Dancing at studios in Miami like Starz showed me how to get out of my comfort zone. I had to compete almost every weekend, so it brought out the hungry/competitive side of me and I think that’s super beneficial. I Competing and seeing what else is out there pushes you more than just attending class could. Being at one of the best studios in Miami provided me with excellent training. It’s actually one of the best cities to get proper training, people move from all over the country because of the studios there. I went to the best performing arts high school in the country (New World School of the Arts), and I know that without that school there’s no way I would’ve become the person I am today. With that said, it’s not necessarily the best place to have a dance career, which is why people pursue it elsewhere.

 

Annellyse dancing alongside Beyonce at the VMAs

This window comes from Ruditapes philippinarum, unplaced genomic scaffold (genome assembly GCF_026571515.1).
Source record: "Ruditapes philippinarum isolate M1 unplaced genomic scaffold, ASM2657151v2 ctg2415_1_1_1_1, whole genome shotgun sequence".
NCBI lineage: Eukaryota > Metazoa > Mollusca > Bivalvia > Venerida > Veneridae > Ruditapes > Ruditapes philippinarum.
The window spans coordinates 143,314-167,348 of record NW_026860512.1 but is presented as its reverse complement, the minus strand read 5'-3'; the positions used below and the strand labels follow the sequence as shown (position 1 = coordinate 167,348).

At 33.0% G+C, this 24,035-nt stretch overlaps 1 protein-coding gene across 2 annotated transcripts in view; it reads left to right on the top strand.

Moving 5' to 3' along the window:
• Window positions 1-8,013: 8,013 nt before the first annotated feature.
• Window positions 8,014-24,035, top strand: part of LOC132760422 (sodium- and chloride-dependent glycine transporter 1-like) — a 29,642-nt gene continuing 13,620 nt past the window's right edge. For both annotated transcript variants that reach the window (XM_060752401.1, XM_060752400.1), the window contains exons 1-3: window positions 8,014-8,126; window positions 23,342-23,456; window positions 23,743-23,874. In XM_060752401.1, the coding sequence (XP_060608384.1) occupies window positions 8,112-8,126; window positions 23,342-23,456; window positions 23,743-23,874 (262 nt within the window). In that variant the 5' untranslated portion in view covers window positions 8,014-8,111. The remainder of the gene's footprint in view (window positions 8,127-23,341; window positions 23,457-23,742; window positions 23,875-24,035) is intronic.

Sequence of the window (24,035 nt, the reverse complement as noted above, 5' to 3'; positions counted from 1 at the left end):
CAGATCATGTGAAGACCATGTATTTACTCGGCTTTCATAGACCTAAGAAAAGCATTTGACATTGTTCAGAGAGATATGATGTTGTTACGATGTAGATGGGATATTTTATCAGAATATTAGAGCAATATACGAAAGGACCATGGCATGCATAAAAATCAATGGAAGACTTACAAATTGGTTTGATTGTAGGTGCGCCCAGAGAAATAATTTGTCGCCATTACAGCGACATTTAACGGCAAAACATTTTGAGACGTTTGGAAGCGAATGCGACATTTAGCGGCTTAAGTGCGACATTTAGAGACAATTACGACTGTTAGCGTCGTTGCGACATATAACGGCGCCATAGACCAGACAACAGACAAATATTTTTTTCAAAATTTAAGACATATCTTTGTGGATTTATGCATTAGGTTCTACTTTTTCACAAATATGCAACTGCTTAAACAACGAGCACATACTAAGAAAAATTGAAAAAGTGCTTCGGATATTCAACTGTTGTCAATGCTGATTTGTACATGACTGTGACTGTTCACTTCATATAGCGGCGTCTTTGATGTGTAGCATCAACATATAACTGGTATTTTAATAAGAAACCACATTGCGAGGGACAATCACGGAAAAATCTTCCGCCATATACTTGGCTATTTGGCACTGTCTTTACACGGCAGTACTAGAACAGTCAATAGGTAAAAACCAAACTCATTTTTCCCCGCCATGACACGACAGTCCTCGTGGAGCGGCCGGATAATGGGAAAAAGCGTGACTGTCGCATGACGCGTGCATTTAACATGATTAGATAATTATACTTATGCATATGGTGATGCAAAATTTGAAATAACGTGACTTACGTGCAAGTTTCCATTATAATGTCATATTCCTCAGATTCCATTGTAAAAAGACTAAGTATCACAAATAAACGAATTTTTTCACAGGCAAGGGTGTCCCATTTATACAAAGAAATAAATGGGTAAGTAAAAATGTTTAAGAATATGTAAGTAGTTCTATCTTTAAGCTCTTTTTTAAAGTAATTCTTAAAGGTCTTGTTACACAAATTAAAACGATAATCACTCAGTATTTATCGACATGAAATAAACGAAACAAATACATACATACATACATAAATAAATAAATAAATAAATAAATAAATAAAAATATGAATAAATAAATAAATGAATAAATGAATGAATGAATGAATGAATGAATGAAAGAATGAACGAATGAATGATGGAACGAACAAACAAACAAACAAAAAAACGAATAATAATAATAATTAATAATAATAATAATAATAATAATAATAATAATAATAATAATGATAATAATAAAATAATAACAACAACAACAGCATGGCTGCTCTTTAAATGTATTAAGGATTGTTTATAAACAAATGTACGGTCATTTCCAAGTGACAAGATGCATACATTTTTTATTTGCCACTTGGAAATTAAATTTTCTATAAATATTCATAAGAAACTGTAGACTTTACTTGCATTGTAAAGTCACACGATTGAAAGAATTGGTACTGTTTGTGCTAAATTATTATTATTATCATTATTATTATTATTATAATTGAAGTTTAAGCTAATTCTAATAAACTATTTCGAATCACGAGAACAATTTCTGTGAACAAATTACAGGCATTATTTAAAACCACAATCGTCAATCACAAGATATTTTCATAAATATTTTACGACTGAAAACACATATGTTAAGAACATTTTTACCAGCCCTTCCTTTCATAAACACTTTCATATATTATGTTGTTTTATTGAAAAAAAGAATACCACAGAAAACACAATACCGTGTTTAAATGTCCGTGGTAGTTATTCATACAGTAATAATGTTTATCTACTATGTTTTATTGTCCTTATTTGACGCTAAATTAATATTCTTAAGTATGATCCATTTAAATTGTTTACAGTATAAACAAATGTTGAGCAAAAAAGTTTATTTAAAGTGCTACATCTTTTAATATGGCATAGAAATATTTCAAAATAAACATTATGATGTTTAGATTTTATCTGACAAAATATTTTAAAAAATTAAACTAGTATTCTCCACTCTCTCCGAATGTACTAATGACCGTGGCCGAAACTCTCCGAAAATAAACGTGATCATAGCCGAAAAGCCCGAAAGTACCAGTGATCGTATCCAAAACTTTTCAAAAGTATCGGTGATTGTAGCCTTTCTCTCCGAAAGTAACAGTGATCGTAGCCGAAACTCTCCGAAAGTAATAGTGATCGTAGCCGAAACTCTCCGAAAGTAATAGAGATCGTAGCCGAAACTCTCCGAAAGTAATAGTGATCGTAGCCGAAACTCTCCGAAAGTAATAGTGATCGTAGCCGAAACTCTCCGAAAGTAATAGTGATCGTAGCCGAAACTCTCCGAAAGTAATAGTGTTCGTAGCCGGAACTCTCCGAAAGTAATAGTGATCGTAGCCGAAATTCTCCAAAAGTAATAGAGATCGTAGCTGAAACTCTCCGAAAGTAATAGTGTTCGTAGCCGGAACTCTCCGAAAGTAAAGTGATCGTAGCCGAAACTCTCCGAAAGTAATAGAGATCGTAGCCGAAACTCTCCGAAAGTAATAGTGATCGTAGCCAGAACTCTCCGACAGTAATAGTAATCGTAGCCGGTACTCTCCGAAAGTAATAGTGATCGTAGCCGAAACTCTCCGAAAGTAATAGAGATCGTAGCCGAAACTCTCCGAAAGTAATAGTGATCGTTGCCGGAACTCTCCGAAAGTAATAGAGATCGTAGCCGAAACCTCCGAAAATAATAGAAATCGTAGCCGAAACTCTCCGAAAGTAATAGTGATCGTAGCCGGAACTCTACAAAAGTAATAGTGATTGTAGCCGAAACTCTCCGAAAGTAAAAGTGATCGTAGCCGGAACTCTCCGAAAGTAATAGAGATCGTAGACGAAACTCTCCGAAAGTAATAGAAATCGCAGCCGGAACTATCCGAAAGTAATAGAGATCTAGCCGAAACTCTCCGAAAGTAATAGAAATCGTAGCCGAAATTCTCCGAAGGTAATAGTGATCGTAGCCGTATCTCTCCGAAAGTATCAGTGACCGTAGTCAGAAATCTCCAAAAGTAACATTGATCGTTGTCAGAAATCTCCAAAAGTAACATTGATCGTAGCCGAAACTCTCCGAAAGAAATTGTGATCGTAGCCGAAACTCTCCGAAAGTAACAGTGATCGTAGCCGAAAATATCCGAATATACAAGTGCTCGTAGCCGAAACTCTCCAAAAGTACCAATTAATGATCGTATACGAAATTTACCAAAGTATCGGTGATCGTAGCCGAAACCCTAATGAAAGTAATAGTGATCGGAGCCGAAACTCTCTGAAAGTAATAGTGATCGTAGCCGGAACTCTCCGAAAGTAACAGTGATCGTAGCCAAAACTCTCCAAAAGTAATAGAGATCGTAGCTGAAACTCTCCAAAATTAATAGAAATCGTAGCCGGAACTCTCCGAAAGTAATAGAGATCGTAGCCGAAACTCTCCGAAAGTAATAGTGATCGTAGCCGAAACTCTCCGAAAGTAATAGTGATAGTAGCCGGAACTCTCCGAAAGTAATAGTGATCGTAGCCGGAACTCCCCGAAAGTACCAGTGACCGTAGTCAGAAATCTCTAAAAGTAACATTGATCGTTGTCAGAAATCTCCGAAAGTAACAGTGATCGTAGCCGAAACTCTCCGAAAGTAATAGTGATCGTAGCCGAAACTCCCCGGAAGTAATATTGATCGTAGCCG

Did you have mentors grooming you throughout your youth? 

Oh yeah. They were just everywhere at New World, I didn’t even have to look for them. They were just always so encouraging. Even after I left, I was able to make so many connections through New World living in New York.

Do you find that the representation of men and women of color is expanding in the dance world, or is it staying the same? 

In the ballet world, it’s happening slowly but surely. It’s not at its peak right now but its out there and people are more open to it. Even having a woman like me who is not famous doing ballet photo shoots in the street gets people to acknowledge that black ballerinas are out there. Seeing us in real life makes the concept more real and acceptable. I feel like having little girls see me in photos and on the street makes them feel like it’s possible for them.

Photo by Ryan Pfluger for Refinery 29

 

You need to work harder than 100%. It doesn’t matter how tired you are, stay hungry. You cannot relax. Keep pushing and always put it all in.

 

Is it safe to say that dancing is part of your self-care routine?